News – Social Host

Halloween party ends with parents and multiple teen arrested, teens trying to escape in flood waters rescued

November 2, 2015 — FRIENDSWOOD, TX (KTRK) — A Halloween party on the evening of October 31, in Friendswood, near Houston, resulted in 11 arrests and the deployment of rescue assets from three police agencies and the local fire department. The party was held at the home of Gregory Brian Kennedy, 56, and Kelly Meadows Kennedy, 56, of Friendswood, and was hosted by their 17-year-old daughter, Delaney Dawn Kennedy.   “I did not have a booze party for a bunch of teenagers,” said homeowner Kelly Kennedy. “The whole time planning this, I said absolutely no alcohol will be tolerated.”

Cities to “social host ordinances” laws to hold adults accountable for parties with underage drinking

underagedrinking1From fights and alcohol poisoning to sexual assault, car accidents and death, none of the unintended repercussions of underage drinking are positive.

Attempting to head such consequences off at the pass, Valley cities in AZ increasingly are turning to local “social host ordinances,”laws that hold adults accountable for permitting parties where kids and underage adults are drinking.  The Mesa ordinance would apply in situations ranging from gatherings at private homes to events thrown by “party crews” who charge underage guests to attend, and to illegal drugs as well as alcohol. A first-time violator would pay a $250 civil fine or attend a four-hour awareness course.

A second violation within three years would result in a $1,000 fine. A third violation, again within three years, would be a Class 1 misdemeanor punishable by up to six months in jail, a $2,500 fine and three years of probation.

“Over the last two years, we’ve written about 156 underage-drinking-related citations (while on party patrol). We’ve also sent eight individual juveniles to the hospital for drinking,” Mesa Assistant Police Chief John Meza said. “The scope of the problem — we know that it’s there. The goal of this ordinance is not necessarily to penalize criminally or through fines, however … The primary goal is for awareness.”  The Mesa Prevention Alliance, which worked with police to develop the draft ordinance, found in its 2013-14 community survey that 30percent of Mesa respondents believed it was OK for kids to drink at home.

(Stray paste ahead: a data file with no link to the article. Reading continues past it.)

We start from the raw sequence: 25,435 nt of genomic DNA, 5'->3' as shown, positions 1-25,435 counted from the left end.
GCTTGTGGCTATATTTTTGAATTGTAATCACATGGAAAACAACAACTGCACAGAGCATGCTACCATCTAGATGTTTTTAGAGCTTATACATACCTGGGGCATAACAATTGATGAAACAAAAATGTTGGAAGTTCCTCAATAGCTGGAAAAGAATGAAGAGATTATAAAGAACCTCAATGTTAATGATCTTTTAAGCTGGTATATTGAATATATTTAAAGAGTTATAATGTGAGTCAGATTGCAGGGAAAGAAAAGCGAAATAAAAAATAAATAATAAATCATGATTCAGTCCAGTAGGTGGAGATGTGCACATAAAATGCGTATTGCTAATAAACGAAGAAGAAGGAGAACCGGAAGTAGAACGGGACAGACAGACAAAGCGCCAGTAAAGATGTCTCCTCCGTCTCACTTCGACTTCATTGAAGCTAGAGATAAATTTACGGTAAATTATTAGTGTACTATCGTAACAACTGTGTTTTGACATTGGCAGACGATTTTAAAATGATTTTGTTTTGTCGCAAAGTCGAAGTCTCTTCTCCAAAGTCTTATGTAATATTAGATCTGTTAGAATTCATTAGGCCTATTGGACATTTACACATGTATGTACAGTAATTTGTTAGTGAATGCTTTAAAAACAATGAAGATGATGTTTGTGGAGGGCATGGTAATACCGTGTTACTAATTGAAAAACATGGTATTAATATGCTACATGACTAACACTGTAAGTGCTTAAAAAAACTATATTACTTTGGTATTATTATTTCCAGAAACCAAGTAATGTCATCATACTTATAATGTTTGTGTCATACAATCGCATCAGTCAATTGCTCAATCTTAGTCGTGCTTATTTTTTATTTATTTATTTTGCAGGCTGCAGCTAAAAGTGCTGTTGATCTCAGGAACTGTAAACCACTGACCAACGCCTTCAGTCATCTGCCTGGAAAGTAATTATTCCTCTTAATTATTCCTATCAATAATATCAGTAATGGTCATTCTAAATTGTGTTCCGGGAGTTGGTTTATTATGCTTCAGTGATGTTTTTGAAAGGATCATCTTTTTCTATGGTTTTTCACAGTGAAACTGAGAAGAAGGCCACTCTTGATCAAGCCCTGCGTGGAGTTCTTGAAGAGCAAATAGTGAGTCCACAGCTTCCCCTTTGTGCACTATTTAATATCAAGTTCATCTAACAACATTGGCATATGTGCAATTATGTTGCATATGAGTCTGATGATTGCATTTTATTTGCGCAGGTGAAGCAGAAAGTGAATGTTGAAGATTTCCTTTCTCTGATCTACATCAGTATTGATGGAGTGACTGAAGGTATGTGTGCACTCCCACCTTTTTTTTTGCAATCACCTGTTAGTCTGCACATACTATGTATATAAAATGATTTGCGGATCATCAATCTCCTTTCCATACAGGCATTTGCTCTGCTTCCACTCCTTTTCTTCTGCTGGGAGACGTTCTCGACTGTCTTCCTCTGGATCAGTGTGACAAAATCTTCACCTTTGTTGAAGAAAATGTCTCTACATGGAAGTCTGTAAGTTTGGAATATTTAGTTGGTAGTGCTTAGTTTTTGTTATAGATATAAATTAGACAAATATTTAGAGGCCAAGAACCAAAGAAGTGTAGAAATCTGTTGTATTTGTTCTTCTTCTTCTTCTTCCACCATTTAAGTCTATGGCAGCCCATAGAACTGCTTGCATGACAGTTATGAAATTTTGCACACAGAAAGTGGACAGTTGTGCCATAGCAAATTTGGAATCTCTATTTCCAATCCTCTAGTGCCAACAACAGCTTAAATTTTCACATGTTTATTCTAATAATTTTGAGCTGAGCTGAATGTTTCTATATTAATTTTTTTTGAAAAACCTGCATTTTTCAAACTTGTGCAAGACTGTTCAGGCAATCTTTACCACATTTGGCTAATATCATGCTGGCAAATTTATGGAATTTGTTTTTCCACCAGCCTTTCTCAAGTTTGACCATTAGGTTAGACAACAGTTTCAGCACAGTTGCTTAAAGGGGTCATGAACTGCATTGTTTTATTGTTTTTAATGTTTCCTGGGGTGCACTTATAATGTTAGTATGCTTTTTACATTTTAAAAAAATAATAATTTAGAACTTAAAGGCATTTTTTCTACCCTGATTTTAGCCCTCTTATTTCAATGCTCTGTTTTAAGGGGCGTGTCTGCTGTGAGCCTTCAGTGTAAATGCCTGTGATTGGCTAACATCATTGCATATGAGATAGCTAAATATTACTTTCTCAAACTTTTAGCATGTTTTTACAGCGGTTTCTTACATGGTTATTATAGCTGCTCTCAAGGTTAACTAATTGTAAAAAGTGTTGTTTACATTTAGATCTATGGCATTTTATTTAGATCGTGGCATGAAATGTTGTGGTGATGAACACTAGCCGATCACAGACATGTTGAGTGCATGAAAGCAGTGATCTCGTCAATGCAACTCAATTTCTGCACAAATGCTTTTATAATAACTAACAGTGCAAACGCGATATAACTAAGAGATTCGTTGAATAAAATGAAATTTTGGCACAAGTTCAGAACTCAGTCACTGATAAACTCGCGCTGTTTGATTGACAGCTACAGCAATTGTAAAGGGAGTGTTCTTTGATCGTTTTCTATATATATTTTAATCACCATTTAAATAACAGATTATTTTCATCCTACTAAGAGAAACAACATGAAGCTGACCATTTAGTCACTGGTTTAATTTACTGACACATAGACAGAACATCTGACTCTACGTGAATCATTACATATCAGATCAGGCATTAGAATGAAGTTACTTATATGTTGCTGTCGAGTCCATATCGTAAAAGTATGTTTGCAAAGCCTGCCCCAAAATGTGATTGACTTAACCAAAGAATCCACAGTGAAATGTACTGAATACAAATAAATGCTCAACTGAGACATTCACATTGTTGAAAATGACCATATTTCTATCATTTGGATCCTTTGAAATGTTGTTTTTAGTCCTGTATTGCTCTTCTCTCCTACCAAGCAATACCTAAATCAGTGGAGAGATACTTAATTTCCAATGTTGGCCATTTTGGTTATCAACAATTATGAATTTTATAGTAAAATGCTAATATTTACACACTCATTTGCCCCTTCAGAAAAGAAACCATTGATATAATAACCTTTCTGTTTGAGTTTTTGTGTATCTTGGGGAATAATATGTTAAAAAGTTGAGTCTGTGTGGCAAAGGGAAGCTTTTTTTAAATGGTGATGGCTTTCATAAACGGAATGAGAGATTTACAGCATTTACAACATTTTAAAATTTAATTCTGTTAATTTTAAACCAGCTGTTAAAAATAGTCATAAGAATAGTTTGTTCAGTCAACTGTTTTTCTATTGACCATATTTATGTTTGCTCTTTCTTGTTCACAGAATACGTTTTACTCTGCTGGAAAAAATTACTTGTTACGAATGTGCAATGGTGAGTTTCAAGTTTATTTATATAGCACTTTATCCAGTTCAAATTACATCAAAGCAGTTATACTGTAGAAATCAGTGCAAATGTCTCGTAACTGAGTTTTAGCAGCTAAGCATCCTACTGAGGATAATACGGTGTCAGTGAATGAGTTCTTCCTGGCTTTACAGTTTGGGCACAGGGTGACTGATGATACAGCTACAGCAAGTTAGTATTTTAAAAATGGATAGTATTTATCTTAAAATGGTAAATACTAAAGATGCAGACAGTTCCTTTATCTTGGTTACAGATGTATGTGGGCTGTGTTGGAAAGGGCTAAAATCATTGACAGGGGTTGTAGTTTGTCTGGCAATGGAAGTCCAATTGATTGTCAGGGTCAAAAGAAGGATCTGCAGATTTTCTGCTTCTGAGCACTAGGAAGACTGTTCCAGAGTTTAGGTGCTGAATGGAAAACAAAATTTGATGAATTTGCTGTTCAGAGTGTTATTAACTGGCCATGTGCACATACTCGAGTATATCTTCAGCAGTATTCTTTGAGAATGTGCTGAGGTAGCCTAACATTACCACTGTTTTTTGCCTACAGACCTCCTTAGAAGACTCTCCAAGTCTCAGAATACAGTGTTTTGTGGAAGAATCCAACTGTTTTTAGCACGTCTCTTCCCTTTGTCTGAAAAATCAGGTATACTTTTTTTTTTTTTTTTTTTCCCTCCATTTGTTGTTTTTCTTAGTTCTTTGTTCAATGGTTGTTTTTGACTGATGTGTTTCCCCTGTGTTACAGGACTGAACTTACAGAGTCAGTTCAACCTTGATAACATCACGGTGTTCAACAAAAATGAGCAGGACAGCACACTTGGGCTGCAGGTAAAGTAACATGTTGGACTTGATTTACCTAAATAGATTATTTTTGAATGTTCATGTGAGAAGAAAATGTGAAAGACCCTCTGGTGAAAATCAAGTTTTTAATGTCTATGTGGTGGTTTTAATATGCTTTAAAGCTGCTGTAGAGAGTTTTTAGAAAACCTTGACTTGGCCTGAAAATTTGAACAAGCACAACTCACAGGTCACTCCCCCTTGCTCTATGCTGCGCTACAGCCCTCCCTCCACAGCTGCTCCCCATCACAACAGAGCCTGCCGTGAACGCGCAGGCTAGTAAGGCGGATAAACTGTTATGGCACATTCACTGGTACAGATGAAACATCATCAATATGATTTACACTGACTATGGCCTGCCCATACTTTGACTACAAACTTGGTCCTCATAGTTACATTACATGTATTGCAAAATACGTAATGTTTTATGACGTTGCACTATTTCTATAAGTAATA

Finter described a party he’d observed while accompanying police officers on party patrol, where two minor girls “were being encouraged and enticed and heavily intoxicated to the point of requiring emergency medical assistance.”

While Arizona law essentially requires police to prove that violators knew guests with access to alcohol were underage, some cities and towns have implemented social-host ordinances that typically allow for “strict liability.” That means even parents who were on vacation and didn’t know teenagers were throwing a party on their property could be held responsible and fined if a police officer is called to the scene.

Jim Mosher, a California-based expert on alcohol policy and social-host-ordinance consultant, argued property owners should be taking steps to secure their homes before leaving if they have underage relatives.  “These ordinances are about taking it from the passive, where maybe you’re responsible after you’ve found out something bad has happened, to where homeowners and parents take proactive steps to not allow these parties,” Mosher said. “We want to create a social norm where parents are making sure this doesn’t happen on their property, and I think this is an appropriate way to do it because it doesn’t criminalize or stigmatize people unless it becomes repetitive.”

Mosher said social-host ordinances have been proliferating nationwide over the past decade, but specifics and implementation methods have varied based on community makeups.  Early adopters Tempe and Buckeye, for example, have distinct population breakdowns and neighborhood types.  In Tempe, where Arizona State University contributes to a massive underage student population, the city’s social-host ordinance has allowed officers to “get a grasp on a very big problem,” according to Tempe police spokesman Mike Pooley.

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